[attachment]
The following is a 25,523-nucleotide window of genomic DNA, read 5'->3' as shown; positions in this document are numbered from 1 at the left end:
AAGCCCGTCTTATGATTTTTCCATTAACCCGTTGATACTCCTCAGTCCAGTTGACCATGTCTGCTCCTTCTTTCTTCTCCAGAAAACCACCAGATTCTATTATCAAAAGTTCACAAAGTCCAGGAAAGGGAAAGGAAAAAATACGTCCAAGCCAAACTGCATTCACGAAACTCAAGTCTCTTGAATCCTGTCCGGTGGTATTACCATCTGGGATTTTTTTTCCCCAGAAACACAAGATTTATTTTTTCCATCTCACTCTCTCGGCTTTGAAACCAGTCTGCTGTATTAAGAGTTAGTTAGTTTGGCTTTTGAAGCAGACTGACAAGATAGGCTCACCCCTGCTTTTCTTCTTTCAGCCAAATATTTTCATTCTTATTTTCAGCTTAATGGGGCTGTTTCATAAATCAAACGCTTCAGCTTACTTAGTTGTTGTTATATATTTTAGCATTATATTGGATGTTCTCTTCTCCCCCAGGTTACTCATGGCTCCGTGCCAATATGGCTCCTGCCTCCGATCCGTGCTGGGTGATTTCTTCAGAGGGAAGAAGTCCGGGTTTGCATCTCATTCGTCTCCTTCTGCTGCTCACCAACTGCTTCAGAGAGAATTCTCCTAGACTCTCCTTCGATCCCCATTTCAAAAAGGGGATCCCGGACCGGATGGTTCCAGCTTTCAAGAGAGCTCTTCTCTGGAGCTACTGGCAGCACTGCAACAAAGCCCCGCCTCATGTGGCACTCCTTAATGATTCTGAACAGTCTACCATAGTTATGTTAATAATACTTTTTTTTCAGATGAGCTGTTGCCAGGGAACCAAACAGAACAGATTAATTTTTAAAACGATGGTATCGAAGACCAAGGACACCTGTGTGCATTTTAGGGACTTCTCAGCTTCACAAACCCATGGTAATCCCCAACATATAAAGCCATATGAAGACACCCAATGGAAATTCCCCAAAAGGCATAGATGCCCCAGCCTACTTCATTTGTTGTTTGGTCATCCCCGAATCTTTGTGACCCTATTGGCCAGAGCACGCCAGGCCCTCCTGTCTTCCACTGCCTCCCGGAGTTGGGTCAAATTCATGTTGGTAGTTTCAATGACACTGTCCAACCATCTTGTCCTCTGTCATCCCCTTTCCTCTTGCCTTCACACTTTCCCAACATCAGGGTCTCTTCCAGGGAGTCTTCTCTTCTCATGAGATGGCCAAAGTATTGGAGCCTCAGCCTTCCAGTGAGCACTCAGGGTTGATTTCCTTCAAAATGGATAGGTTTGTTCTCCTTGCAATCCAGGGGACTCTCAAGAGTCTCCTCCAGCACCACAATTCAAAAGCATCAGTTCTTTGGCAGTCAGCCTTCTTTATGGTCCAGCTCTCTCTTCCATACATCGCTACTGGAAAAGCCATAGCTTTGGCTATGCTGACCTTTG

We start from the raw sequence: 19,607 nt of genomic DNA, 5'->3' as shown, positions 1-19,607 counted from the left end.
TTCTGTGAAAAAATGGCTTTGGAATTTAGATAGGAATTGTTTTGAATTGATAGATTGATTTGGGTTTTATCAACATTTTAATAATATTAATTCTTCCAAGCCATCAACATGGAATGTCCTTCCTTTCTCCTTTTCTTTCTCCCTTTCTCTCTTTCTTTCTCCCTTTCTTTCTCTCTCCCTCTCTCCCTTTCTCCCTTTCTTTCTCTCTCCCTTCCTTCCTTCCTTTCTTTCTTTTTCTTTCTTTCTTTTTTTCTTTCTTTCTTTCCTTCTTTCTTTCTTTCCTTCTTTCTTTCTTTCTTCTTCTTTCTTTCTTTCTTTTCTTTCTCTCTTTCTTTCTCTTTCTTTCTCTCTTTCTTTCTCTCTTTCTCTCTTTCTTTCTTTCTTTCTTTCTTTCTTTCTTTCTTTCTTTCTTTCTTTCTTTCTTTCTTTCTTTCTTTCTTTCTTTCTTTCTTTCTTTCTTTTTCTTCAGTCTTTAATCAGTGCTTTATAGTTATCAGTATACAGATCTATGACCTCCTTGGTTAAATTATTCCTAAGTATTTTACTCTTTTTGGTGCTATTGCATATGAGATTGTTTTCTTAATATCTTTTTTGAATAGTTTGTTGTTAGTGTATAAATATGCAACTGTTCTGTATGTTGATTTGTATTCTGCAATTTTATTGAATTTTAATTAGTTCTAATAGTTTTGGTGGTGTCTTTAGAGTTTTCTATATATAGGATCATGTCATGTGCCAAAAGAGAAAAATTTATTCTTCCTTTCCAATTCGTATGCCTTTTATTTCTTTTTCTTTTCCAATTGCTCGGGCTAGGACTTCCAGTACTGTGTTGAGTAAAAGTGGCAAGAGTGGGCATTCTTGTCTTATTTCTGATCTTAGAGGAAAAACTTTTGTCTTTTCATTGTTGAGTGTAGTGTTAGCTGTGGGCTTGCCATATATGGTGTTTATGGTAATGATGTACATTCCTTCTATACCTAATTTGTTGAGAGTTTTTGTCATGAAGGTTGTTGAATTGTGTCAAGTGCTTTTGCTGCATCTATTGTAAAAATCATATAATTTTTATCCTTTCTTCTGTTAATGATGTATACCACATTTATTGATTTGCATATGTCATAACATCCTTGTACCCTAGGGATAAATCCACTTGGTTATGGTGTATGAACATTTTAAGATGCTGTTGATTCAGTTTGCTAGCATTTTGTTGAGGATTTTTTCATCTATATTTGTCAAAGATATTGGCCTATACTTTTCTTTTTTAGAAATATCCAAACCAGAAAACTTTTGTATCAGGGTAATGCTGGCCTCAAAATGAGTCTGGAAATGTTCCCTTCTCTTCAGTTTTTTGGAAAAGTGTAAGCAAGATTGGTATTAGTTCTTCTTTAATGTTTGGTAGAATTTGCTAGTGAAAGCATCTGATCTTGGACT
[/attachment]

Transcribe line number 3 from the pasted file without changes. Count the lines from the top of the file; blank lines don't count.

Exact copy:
We start from the raw sequence: 19,607 nt of genomic DNA, 5'->3' as shown, positions 1-19,607 counted from the left end.